Releasing new music is the thrill. For example I woke up singing the hook for “Love You Like This” by Danny Byrd which is out now. It’s a classic piece of soulful disco inspired d’n’b and it’s totally stuck in my head. I love being in love with beautiful music. That’s what drives me. To help bring something totally new into the world that is pure and beautiful. A musical midwife if you like!
For me personally, I have always considered the releases on Hospital to be more thoughtful, considered and emotive than other labels in the scene. Some refer to it as liquid d’n’b, was this a conscious move on your part or simply a natural evolution?
This was simply a result of Chris and my music tastes when we started making d&b. It wasn’t really d’n’b, it was loungecore — it was soft easy listening at d’n’b tempo! we were freaks in the scene for many years, but very gradually our tastes have been accepted.
How do you find time to listen to the music you are sent and select what you want to release? Are there key elements you are looking for in production which makes you think this is a Hospital record?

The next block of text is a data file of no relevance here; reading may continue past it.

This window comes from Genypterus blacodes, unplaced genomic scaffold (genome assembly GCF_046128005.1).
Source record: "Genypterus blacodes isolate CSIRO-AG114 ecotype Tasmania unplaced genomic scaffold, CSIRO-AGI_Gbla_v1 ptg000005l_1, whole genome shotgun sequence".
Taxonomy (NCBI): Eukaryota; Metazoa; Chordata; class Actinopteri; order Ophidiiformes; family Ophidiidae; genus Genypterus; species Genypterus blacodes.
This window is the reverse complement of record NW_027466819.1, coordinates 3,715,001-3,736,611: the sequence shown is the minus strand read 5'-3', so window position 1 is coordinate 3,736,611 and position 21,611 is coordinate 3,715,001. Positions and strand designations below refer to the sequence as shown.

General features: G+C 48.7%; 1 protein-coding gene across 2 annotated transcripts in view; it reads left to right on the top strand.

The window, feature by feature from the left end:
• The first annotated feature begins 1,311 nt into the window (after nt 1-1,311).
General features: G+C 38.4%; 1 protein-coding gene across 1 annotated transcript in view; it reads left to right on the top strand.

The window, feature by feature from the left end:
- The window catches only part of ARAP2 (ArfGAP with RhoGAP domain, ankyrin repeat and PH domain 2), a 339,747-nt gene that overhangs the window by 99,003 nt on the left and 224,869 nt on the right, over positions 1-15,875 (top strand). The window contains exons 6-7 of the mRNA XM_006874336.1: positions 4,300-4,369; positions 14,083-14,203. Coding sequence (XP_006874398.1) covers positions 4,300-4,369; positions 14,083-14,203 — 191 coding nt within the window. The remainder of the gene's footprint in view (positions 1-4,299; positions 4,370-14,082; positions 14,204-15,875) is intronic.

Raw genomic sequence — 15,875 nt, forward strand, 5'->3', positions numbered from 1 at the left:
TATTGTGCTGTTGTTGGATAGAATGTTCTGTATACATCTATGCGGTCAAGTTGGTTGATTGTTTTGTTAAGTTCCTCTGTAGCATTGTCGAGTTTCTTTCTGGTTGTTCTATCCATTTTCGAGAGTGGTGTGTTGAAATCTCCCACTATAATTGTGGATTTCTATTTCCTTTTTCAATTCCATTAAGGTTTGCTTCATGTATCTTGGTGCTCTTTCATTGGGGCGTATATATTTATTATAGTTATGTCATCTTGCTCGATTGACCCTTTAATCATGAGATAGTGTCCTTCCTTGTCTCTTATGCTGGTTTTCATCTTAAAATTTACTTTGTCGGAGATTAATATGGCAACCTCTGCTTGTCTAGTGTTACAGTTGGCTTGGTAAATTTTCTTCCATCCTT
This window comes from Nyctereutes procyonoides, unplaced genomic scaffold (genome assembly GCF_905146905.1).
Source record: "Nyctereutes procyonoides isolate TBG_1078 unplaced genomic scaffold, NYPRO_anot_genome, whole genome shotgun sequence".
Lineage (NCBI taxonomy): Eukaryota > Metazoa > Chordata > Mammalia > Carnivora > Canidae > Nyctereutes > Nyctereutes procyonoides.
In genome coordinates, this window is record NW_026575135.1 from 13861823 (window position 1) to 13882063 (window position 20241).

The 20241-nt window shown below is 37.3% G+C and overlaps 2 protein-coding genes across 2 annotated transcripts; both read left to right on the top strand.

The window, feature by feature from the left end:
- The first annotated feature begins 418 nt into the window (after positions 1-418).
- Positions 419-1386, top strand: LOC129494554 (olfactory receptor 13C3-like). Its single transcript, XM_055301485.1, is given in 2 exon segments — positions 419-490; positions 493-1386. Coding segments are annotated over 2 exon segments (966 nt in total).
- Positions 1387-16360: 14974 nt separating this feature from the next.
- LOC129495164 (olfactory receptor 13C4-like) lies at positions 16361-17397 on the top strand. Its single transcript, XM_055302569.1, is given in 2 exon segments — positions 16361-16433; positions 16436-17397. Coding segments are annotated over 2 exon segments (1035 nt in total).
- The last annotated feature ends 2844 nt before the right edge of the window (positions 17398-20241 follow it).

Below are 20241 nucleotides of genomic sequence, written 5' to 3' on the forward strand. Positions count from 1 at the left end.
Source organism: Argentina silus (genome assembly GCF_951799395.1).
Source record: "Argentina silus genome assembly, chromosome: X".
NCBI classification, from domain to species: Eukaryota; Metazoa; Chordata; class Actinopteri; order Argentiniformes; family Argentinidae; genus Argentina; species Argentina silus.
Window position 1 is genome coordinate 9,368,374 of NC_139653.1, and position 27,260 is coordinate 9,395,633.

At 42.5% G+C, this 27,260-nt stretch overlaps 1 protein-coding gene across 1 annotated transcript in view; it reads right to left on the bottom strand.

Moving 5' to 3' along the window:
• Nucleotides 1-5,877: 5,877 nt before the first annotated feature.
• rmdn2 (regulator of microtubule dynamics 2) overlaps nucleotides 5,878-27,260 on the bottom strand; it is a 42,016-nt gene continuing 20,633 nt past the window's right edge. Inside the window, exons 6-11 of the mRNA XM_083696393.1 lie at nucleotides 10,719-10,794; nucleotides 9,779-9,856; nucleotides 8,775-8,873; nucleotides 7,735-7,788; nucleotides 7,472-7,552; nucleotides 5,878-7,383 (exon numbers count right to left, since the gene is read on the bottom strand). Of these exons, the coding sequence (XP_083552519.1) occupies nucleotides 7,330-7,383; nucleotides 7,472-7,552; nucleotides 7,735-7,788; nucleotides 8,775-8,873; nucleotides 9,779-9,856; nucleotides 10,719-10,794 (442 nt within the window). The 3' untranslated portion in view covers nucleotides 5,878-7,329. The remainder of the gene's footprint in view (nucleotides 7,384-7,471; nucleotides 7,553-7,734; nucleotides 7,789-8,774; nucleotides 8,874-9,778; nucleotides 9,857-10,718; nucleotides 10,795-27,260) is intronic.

The only key thing I look for is 1. to be surprised (in a nice way) 2. to feel the producer is right at the start of their career and 3. even though I like it (and I do have weird taste), will we be in with a shout of turning our following onto it? If the music satisfies these three requirements then we want to dig deeper and get to know the producer more.
Which producers are you currently listening to, can you recommend some artists to watch out for particularly those who, you feel, are being innovative in the genre?
The most innovative for me at the moment is Royalston, who comes from Sydney. He makes music unlike anyone else. Also Stray, who has a nuts 12″ out on Blu Mar Ten’s label soon. Most able to innovate and cross over? I would say Metrik, and the gruesome twosome Fred V & Grafix.
Tough question, but is there a favorite Hospital record of yours?
There is. It’s a 7″ we released ages ago called “Panda Style” by L.A.O.S. We did a limited pressing on white vinyl and it makes me smile every time I play it. It’s also my two sons’ favorite Hospital release as well.
What did you make of dubstep when it came through? Were you an early supporter or was it something that didn’t appeal to you?
I really enjoyed it when it was, well, dubstep. Artists like Horsepower, early Skream, etc. Now, there is very little dubby about dubstep. It’s become a generic American rock kid thing called (puke) EDM or (shudder) ‘bass music’ — it’s yet another version of electro-pop.